Original article by Pam Pugh, Copyright © 2008, The National Christian Foundation

Giving in the News: Wealthy People Increasingly Give Online, Study Finds

From Chronicle of Philanthropy

By Elizabeth Schwinn

Affluent people are increasingly likely to use the Internet to make their charitable donations, according to results released today of a study of nearly 3,500 donors.

But charities are turning off some of their biggest donors — people who give $1,000 or more, the survey found. Some charities send too many messages to donors who say they don’t want them, while others don’t take take advantage of the interest many donors express in expanding their online interaction with nonprofit organizations, the survey found.

“Most charities are not paying attention,” says Mark Rovner, president of Sea Change Strategies, a fund-raising consulting company in Takoma Park, Md. “The people responsible for larger gifts need to start taking the Internet much more seriously than they have.”

Sea Change conducted the survey along with Convio, an Austin, Tex., company that provides Web-based software for nonprofit groups, and Edge Research in Arlington, Va., which does research and polling for nonprofit organizations.

The survey was based on data from 3,443 donors who had made gifts of at least $1,000 to a single cause in the past 18 months and donated an average of more than $10,896 per year to charities.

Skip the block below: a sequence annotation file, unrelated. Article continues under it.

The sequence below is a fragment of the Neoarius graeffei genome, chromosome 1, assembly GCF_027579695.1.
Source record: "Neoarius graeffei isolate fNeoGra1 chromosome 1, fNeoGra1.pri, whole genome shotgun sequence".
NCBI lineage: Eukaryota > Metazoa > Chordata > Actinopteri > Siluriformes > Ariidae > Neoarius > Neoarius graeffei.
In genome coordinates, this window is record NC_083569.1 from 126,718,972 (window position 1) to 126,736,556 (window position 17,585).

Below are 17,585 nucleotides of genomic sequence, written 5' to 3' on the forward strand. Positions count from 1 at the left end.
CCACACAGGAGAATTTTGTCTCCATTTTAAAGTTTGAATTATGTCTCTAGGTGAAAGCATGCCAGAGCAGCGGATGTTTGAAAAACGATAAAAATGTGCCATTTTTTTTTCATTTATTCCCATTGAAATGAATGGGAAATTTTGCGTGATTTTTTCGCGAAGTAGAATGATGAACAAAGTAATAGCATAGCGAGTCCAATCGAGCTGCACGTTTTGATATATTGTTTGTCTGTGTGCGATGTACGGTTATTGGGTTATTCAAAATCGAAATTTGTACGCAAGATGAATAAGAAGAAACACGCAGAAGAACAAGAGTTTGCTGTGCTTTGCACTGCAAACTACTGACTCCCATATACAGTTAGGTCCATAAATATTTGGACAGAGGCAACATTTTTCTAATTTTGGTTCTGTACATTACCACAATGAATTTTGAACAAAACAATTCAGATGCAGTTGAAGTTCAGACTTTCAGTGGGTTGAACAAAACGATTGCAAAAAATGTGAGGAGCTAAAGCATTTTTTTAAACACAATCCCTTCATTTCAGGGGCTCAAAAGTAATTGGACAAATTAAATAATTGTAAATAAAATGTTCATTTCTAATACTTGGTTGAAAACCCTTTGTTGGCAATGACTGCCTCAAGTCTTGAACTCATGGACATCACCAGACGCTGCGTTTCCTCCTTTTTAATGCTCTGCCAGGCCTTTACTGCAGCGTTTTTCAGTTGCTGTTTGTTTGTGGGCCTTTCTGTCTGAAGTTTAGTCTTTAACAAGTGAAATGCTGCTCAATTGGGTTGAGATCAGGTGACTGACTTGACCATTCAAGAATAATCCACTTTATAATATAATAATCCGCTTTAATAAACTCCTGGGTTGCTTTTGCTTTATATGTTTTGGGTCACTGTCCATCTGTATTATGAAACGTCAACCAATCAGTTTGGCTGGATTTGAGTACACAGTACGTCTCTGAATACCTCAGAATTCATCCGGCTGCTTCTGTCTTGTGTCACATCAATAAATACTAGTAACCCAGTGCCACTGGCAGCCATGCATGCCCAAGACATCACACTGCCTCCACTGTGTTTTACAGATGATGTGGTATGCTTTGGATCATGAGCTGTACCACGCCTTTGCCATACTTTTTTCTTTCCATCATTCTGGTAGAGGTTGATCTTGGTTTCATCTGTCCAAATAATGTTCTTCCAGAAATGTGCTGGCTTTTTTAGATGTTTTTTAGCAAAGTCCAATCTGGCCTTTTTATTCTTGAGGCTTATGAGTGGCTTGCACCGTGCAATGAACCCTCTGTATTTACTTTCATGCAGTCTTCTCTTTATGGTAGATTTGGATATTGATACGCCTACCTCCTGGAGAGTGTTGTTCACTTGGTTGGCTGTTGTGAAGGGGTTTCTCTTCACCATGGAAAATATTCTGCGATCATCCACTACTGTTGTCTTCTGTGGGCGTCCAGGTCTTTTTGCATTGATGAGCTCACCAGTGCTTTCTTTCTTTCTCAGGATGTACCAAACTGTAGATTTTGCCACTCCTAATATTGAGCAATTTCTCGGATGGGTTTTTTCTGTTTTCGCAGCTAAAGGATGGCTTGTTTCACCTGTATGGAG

Sixty-four percent of the donors were age 45 to 64, and 57 percent had incomes of at least $100,000. The donors’ names were provided by 23 organizations that represent an array of causes, including advocacy groups, health organizations, international relief groups, public television stations, and Christian ministries.

Among the key findings:

  • Four out of five donors said they had made a charitable gift online, and a little more than half, 51 percent, said they prefer to use the Internet for their donations. Some 46 percent said that they expect to make a greater percentage of their charitable gifts online within the next five years.
  • Fifty-six percent said that charities send too many e-mail messages, and 47 percent said they do not read as many messages from charities as they did in the past.
  • Seventy-four percent said it’s inappropriate for a charity to obtain their e-mail address from a commercial database, while 82 percent said they don’t think it’s right for charities to send them messages about another organization.
  • Ninety-two percent of donors like getting year-end tax receipts by e-mail, while 83 percent want to get electronic updates on a charity’s finances and spending. Seventy-four percent said e-mail messages are appropriate when notifying donors that it’s time to renew an annual gift or to explain how a donation has been spent.